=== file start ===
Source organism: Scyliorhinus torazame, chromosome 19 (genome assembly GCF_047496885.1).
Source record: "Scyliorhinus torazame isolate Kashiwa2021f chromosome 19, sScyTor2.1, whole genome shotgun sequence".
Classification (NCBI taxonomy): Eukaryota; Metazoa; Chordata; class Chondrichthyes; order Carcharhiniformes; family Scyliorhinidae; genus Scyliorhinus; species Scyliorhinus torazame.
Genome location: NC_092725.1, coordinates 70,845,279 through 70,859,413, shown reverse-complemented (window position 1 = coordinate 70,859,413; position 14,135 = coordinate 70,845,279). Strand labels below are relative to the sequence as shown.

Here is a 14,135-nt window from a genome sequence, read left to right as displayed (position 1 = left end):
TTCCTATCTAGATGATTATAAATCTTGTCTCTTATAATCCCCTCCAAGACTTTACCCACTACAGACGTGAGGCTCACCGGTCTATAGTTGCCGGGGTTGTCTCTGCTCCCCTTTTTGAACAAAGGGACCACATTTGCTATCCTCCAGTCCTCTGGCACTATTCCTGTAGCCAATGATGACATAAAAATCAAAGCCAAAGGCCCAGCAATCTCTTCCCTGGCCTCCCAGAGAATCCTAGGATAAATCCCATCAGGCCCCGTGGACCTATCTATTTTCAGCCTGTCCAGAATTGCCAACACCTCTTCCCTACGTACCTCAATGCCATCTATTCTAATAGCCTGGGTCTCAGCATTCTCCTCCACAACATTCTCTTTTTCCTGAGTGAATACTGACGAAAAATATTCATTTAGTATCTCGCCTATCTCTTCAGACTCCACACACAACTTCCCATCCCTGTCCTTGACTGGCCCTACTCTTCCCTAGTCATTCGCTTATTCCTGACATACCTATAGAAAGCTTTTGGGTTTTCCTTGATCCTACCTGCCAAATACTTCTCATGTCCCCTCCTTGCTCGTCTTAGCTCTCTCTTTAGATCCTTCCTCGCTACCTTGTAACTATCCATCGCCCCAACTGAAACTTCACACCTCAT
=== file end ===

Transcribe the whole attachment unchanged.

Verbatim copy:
Source organism: Scyliorhinus torazame, chromosome 19 (genome assembly GCF_047496885.1).
Source record: "Scyliorhinus torazame isolate Kashiwa2021f chromosome 19, sScyTor2.1, whole genome shotgun sequence".
Classification (NCBI taxonomy): Eukaryota; Metazoa; Chordata; class Chondrichthyes; order Carcharhiniformes; family Scyliorhinidae; genus Scyliorhinus; species Scyliorhinus torazame.
Genome location: NC_092725.1, coordinates 70,845,279 through 70,859,413, shown reverse-complemented (window position 1 = coordinate 70,859,413; position 14,135 = coordinate 70,845,279). Strand labels below are relative to the sequence as shown.

Here is a 14,135-nt window from a genome sequence, read left to right as displayed (position 1 = left end):
TTCCTATCTAGATGATTATAAATCTTGTCTCTTATAATCCCCTCCAAGACTTTACCCACTACAGACGTGAGGCTCACCGGTCTATAGTTGCCGGGGTTGTCTCTGCTCCCCTTTTTGAACAAAGGGACCACATTTGCTATCCTCCAGTCCTCTGGCACTATTCCTGTAGCCAATGATGACATAAAAATCAAAGCCAAAGGCCCAGCAATCTCTTCCCTGGCCTCCCAGAGAATCCTAGGATAAATCCCATCAGGCCCCGTGGACCTATCTATTTTCAGCCTGTCCAGAATTGCCAACACCTCTTCCCTACGTACCTCAATGCCATCTATTCTAATAGCCTGGGTCTCAGCATTCTCCTCCACAACATTCTCTTTTTCCTGAGTGAATACTGACGAAAAATATTCATTTAGTATCTCGCCTATCTCTTCAGACTCCACACACAACTTCCCATCCCTGTCCTTGACTGGCCCTACTCTTCCCTAGTCATTCGCTTATTCCTGACATACCTATAGAAAGCTTTTGGGTTTTCCTTGATCCTACCTGCCAAATACTTCTCATGTCCCCTCCTTGCTCGTCTTAGCTCTCTCTTTAGATCCTTCCTCGCTACCTTGTAACTATCCATCGCCCCAACTGAAACTTCACACCTCAT